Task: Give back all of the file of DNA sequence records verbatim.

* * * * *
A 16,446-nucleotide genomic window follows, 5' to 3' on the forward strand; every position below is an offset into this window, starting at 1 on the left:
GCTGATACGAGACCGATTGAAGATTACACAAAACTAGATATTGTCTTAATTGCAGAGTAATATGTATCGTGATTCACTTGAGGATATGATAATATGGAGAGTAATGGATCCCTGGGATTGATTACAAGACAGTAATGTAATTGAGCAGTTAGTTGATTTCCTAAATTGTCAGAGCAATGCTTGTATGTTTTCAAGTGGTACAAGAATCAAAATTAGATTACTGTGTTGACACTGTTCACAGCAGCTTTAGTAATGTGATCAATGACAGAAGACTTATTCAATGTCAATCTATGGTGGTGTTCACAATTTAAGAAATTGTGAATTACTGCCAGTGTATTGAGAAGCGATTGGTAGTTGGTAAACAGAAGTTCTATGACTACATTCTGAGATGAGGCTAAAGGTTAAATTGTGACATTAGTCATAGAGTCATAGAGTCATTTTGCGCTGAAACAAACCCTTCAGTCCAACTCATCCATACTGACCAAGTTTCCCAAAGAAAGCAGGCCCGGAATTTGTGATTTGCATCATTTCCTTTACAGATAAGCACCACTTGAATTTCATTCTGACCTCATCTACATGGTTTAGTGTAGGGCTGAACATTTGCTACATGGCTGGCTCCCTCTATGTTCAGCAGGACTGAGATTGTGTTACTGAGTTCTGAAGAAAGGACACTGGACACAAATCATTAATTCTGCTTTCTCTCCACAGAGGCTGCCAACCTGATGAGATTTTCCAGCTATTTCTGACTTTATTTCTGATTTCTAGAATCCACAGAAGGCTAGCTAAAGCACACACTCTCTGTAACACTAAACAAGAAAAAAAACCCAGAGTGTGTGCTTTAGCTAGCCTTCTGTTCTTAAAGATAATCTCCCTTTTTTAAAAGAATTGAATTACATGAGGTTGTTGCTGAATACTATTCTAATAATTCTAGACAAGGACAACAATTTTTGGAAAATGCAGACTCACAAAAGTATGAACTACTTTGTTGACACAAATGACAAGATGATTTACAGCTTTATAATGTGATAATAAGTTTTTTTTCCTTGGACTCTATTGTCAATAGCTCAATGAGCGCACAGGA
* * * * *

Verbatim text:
A 16,446-nucleotide genomic window follows, 5' to 3' on the forward strand; every position below is an offset into this window, starting at 1 on the left:
GCTGATACGAGACCGATTGAAGATTACACAAAACTAGATATTGTCTTAATTGCAGAGTAATATGTATCGTGATTCACTTGAGGATATGATAATATGGAGAGTAATGGATCCCTGGGATTGATTACAAGACAGTAATGTAATTGAGCAGTTAGTTGATTTCCTAAATTGTCAGAGCAATGCTTGTATGTTTTCAAGTGGTACAAGAATCAAAATTAGATTACTGTGTTGACACTGTTCACAGCAGCTTTAGTAATGTGATCAATGACAGAAGACTTATTCAATGTCAATCTATGGTGGTGTTCACAATTTAAGAAATTGTGAATTACTGCCAGTGTATTGAGAAGCGATTGGTAGTTGGTAAACAGAAGTTCTATGACTACATTCTGAGATGAGGCTAAAGGTTAAATTGTGACATTAGTCATAGAGTCATAGAGTCATTTTGCGCTGAAACAAACCCTTCAGTCCAACTCATCCATACTGACCAAGTTTCCCAAAGAAAGCAGGCCCGGAATTTGTGATTTGCATCATTTCCTTTACAGATAAGCACCACTTGAATTTCATTCTGACCTCATCTACATGGTTTAGTGTAGGGCTGAACATTTGCTACATGGCTGGCTCCCTCTATGTTCAGCAGGACTGAGATTGTGTTACTGAGTTCTGAAGAAAGGACACTGGACACAAATCATTAATTCTGCTTTCTCTCCACAGAGGCTGCCAACCTGATGAGATTTTCCAGCTATTTCTGACTTTATTTCTGATTTCTAGAATCCACAGAAGGCTAGCTAAAGCACACACTCTCTGTAACACTAAACAAGAAAAAAAACCCAGAGTGTGTGCTTTAGCTAGCCTTCTGTTCTTAAAGATAATCTCCCTTTTTTAAAAGAATTGAATTACATGAGGTTGTTGCTGAATACTATTCTAATAATTCTAGACAAGGACAACAATTTTTGGAAAATGCAGACTCACAAAAGTATGAACTACTTTGTTGACACAAATGACAAGATGATTTACAGCTTTATAATGTGATAATAAGTTTTTTTTCCTTGGACTCTATTGTCAATAGCTCAATGAGCGCACAGGA